I hope you wouldn't either? That depends on where the cameras are and do they have a warrant. If the camera is on public location and is directed to shoot the streets and not to people's homes, then they are not considered invasion of privacy. If the camera-operatoris an agent of police and has a warrant to pry a private home, then the prying is an agent of police and has a warrant to pry a private home, then the prying is part of an ongoing investigation and must aim to a legal action to catch acriminal.
The things that are recorded are not made public. Furthermore, there's no need for you to go to that public place, where the cameras are located. If you don't want to be filmed go somewhere else. The cameras don't invade privacy because they are mostly put in public places. Well how could one expect to have privacy out in public? Its called the public because, it's not private and its out in the open where everyone is free to be.
Honestly, the only time i'm worried about cameras is when i'm doing something naughty or unusual. If you do not want the government seeing something that you're doing, then you probably should not be doing it. There are many probable causes as to why they feel need to watch us. Think logically, why would the government would otherwise watch the American people?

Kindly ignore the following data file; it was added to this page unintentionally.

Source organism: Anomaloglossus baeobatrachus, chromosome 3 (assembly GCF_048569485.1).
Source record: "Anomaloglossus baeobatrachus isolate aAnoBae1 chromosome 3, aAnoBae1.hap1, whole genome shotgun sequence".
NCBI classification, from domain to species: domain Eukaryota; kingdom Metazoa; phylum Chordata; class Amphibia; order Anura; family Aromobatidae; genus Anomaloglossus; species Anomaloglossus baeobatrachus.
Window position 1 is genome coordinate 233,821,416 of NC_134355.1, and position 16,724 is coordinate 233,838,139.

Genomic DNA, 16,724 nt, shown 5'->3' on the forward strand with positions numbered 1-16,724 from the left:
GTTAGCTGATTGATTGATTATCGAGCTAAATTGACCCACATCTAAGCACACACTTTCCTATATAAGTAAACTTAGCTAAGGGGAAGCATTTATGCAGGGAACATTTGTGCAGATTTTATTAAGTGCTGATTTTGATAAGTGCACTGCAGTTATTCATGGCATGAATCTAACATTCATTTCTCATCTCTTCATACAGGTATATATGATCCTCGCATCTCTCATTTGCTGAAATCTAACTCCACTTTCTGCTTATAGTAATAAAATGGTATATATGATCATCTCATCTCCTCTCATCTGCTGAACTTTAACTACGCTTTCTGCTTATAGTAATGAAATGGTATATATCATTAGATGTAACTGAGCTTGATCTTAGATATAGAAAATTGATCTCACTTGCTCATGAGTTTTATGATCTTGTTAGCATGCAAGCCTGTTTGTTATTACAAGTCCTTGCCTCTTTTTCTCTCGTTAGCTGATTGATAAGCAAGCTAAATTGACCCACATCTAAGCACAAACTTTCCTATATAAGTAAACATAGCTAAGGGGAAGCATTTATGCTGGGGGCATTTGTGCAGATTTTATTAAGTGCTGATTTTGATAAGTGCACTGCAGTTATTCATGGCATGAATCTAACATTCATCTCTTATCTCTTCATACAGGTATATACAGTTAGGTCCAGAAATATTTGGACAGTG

The governmental body has better things to do with their life. Don't just automatically assume that everything the contains the word 'government' is bad. That is not the case. Open your mind to the facts and realize that there are many good reasons why they would be compelled to monitor us. Just one example would be the following: I think it okay. The world is more safer to me with cameras.